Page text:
Column: Dealing with the closed minded, remembering Armistice Day

Published 12:00 am Thursday, November 14, 2002

You think that you’re going to be happy when once it’s all over, but in a way you sort of miss the excitement. I have a friend who believes that no one should talk about politics or religion in a friendly group. I feel that if you can’t talk to friends about politics and religion, to whom can you talk about them?

I’ll admit that people who can’t disagree with you without getting into a tantrum should be avoided. I have no great desire, though, to talk to the likes of them about anything, even the weather.

On Saturday, Nov. 2, I went with Mary Ann Dixen to Faribault to attend an art exhibit. Eight artists were showing their work, among them Dee Teller, well known in Albert Lea.

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Among those I met was a charming couple who asked if I were related to a Mr. Cruikshank who lives in Faribault. Having talked to the man of whom they spoke, I know the possibility exists. I was pleased when they told me that he was greatly liked.

It has always been a matter of gratitude to me that most of the members of the family have been fortunate in having friends. It has also been a puzzle to me. We tend to be a bit set in our ways and not altogether amiable.

I think I mentioned something of this to my new friends. They admitted at once that my &uot;relative&uot; was inclined now and then to blow his top. &uot;But only when he encounters stupidity.&uot;

&uot;Stupidity,&uot; I suggested, &uot;Being something with which disagrees?&uot;

&uot;But he’s almost always right,&uot; they hastened to assure me.

Of course. I’ve known that for as long as I can remember. I also know that the necessity for being always right is a heavy burden to carry, too heavy. I was very young when I decided that however much I disagreed with a person I would always accept the possibility that my opponent might be right.

It doesn’t bother me that I frequently encounter those who fail to accord me the same courtesy. When they so far forget themselves, however, as to lash out at me with bad-mannered name calling, wild-eyed accusations, and downright lies, I have my own remedy.

Since losing one’s temper can raise the blood pressure, induce wrinkles, and put one on the defensive, I’m more than willing to share what I think of as my shield against the fanatic.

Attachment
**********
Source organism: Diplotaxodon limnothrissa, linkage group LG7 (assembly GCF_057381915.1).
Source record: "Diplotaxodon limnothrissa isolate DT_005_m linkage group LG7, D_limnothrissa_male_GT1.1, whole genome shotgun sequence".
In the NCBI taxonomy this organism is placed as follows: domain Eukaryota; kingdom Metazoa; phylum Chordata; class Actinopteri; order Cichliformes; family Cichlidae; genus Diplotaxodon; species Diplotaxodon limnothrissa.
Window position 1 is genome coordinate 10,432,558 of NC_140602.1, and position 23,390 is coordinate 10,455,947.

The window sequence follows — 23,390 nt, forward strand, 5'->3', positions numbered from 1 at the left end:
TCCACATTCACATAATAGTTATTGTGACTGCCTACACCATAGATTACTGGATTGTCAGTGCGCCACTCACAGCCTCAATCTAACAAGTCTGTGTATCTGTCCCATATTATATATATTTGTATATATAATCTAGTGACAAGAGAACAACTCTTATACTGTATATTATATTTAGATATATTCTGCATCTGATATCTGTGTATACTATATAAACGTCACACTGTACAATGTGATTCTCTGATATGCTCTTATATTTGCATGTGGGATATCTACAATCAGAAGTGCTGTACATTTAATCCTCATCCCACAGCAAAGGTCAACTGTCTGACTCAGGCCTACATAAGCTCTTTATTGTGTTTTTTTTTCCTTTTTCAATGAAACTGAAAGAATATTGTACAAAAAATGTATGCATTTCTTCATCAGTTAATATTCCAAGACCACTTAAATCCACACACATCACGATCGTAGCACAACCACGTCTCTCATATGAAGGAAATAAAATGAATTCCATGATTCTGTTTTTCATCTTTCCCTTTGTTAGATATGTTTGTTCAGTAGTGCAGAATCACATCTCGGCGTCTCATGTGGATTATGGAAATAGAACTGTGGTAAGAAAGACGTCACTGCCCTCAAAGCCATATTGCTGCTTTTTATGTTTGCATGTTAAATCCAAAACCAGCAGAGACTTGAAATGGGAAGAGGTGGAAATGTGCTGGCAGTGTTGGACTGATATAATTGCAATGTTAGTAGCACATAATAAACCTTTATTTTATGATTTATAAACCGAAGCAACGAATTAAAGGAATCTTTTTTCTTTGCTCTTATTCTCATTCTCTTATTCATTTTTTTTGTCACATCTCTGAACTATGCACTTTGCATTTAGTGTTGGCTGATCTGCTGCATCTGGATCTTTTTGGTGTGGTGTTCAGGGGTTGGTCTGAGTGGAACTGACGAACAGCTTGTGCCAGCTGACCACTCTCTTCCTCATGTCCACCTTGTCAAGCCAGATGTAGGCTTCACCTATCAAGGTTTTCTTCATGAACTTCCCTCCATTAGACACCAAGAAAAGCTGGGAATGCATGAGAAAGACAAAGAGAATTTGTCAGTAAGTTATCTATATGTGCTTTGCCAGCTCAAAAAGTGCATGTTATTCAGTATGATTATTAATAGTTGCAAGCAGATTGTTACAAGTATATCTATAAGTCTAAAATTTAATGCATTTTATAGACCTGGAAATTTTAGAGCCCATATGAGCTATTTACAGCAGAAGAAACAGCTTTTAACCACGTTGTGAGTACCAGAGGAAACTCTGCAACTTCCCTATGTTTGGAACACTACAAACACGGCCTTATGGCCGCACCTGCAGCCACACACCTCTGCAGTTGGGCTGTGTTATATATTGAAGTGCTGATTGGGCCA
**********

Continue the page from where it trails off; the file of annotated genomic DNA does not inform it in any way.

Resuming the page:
I don’t explain my position, I don’t argue it, I don’t seek to defend it. I simply retire mentally to a serene corner of my mind, murmuring to myself with the greatest compassion in regard to my opponent, &uot;Poor dear, poor, poor dear. Obviously insane.&uot;

I am writing this column on Veterans Day. Back in my childhood it was called Armistice Day, the day that ended the war fought &uot;to end war.&uot; It was always an important day in my hometown. There was always a parade. Once or twice there was a scandal. Once two veterans, who were in the band, drink had taken. The one broke into the strains of &uot;How Dry I Am,&uot; while the rest of the band was playing &uot;Stars and Stripes Forever,&uot; while doing a little dance to his own accompaniment.

The other veteran didn’t play his trumpet at all, just dragged it along the pavement, thump, thump, thump, to the delight of those watching the parade.

Indeed, except for the outraged wives of the two men, no one was very critical. Both the men had served in France during the worst of World War I. It was felt that they had the right to celebrate the holiday anyway they chose.

Of course, the schools celebrated the day. We had a program and a speaker in each school. I was in the ninth grade, junior high, the year of the Armistice tragedy. So I didn’t see it. Kids in the seventh and eighth grades, sitting in the upper story of the assembly did, though. Their reaction even without the firing of the guns was sufficient to let the rest of us know something was happening.

What was happening was that two bootleggers, brothers, were escaping from the courthouse jail. They had obtained guns, which were turned on the sheriff and policeman pursuing them .

Before it was over, the brothers and the sheriff all lay dead on the junior high school campus.

At the high school just across the street from the junior high, Col. William Utterback was the speaker. Telling of one of the battles he had been in, he uttered the words, &uot;Heads down, boys. They’re going to shoot!&uot;

One of my cousins, then in high school watching the program, told me later that Col. Utterback miraculously ducked as a bullet crashed into the wall behind him.

As she told it, the cavalry colonel calmed the hysterical students by saying &uot;Seems they already have shot.&uot;

I can’t vouch for the exact words. We’re a family that would think ill of not making a good story better. His close brush with death, however, was a matter of record. Few of our Armistice Day celebrations lacked color.

Love Cruikshank is an Albert Lea resident. Her column appears Thursdays.